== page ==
A listing of past events related to the Platforms and Publishers project. For upcoming events, please visit our Eventbrite.
Below is a listing of past events related to the Platforms and Publishers project. For upcoming events, please visit our Eventbrite.
- The Future of Advertising and Publishing (10/20/2017)
- Artificial Intelligence: Practice and Implications for Journalism (6/13/2017)
- Journalism and Silicon Valley: The Balance of Power (5/29/2017)
- Digital News in a Distributed Environment (6/21/2016)
The Future of Advertising and Publishing
October 20, 2017 at Harvard Business School
On October 20, 2017, the Tow Center for Digital Journalism, the Digital Initiative at Harvard Business School and the Shorenstein Center on Media, Politics and Public Policy at the Harvard Kennedy School co-organized a Policy Exchange Forum and Public Conference on “The Future of Advertising and Publishing”. This timely conversation included two discussions. The first session addressed the question: “What are possible futures for the relationship between publishers and advertisers?”. The second one addressed the question: “How can platforms, news publishers, and advertising agencies shape the quality of advertising?”
The morning session (8 to 12:45pm) was a Policy Exchange Forum closed to the public; the afternoon session (1:30 to 4:30pm) was a public conference entitled “The Future of Advertising and Publishing: Finding New Revenue Models for Journalism in the Digital Age”. Read more about our Policy Exchange Forums here.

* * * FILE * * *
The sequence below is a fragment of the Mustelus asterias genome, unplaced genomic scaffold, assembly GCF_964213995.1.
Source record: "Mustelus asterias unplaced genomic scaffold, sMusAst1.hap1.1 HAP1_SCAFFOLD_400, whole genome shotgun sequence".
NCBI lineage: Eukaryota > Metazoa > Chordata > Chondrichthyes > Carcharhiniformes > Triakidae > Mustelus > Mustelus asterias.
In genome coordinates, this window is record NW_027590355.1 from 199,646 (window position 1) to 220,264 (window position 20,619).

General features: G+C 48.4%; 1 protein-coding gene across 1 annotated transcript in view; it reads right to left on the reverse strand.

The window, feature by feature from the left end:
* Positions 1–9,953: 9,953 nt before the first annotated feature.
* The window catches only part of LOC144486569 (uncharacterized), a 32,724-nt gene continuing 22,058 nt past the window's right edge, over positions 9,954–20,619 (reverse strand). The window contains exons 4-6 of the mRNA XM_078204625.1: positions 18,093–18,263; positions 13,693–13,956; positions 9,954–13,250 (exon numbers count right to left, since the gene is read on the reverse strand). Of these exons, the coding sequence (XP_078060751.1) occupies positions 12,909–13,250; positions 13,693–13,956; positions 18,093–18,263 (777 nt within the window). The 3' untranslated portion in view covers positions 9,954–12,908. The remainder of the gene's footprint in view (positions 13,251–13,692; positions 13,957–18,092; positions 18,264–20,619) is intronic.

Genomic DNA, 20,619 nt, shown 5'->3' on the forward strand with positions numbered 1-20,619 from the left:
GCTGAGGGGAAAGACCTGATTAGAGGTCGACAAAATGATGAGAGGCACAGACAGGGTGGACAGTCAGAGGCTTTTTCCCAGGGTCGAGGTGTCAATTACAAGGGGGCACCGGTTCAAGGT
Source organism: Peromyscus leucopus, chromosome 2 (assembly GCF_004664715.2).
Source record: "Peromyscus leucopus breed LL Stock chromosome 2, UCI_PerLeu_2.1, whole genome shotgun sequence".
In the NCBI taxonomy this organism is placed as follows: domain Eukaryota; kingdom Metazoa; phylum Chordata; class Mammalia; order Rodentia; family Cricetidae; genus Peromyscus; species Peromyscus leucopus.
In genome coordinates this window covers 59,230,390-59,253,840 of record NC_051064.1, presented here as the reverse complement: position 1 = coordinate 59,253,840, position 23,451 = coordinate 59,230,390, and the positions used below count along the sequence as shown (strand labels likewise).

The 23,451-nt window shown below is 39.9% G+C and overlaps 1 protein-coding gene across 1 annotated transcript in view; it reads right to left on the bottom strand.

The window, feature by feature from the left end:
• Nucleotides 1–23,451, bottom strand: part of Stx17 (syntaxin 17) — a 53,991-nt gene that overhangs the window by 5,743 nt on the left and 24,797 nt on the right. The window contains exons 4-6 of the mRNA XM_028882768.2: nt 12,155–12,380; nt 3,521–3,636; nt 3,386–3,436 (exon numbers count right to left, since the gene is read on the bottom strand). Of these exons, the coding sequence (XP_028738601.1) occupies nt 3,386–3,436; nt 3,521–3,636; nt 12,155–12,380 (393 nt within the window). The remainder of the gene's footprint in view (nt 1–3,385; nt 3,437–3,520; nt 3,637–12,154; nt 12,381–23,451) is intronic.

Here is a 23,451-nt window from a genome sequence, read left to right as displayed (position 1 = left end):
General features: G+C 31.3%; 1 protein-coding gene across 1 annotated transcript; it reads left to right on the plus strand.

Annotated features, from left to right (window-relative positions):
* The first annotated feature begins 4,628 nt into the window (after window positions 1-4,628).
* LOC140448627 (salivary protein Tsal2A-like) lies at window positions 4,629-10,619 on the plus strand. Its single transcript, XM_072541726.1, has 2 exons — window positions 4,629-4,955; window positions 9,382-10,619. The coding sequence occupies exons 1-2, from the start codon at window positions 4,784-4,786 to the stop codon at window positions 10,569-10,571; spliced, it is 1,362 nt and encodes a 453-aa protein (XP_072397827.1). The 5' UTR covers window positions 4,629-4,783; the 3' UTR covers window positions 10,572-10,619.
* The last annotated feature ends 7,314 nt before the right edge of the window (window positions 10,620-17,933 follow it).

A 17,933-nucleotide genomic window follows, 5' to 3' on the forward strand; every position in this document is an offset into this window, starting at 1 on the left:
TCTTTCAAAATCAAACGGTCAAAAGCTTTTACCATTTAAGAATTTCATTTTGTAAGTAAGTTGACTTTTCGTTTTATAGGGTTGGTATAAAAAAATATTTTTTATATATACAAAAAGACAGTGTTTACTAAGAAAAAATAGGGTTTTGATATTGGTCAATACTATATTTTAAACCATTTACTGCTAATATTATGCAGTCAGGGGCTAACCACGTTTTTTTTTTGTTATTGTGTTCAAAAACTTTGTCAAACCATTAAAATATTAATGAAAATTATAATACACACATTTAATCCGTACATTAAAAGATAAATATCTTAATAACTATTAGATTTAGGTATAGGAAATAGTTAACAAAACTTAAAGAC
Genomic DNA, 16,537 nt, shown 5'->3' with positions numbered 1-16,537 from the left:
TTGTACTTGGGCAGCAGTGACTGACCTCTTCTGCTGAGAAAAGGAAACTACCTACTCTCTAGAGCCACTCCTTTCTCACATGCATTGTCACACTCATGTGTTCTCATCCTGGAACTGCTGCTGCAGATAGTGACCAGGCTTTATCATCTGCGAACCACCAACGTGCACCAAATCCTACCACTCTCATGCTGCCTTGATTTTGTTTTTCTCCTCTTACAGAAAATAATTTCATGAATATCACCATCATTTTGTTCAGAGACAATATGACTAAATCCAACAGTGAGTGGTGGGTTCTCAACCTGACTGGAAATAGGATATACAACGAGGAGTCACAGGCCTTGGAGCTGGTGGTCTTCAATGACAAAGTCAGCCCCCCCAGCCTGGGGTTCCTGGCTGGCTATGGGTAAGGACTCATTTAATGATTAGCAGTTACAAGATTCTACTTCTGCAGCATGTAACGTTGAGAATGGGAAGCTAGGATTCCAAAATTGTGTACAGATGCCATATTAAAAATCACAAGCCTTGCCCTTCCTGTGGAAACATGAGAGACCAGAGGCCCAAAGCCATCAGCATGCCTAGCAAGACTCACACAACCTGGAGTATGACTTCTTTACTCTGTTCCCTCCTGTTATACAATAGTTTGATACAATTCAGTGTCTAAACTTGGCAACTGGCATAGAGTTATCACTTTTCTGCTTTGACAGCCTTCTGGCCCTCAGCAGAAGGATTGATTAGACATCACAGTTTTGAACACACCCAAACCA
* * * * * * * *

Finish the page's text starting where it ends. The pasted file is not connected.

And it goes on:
1:30pm Welcome Address from David Homa (Digital Initiative)
1:40pm Opening Remarks (David Carroll, The New School)
2:00pm Panel I – Social Distribution, Advertising and the Free Press
With Emily Bell (Tow Center for Digital Journalism), David Carroll (The New School), Nicco Mele (Shorenstein Center) and Kinsey Wilson (The New York Times)
3:30pm Panel II – Revenue Models & Adjacent Media Spaces
With Janet Balis (Ernst & Young), Brendan Eich (Brave), Tim Ganss (The Echo Nest), Kerri Hoffman (PRX)
4:45pm Closing Remarks (Emily Bell)
Artificial Intelligence: Practice and Implications for Journalism
June 13, 2017 at Columbia Journalism School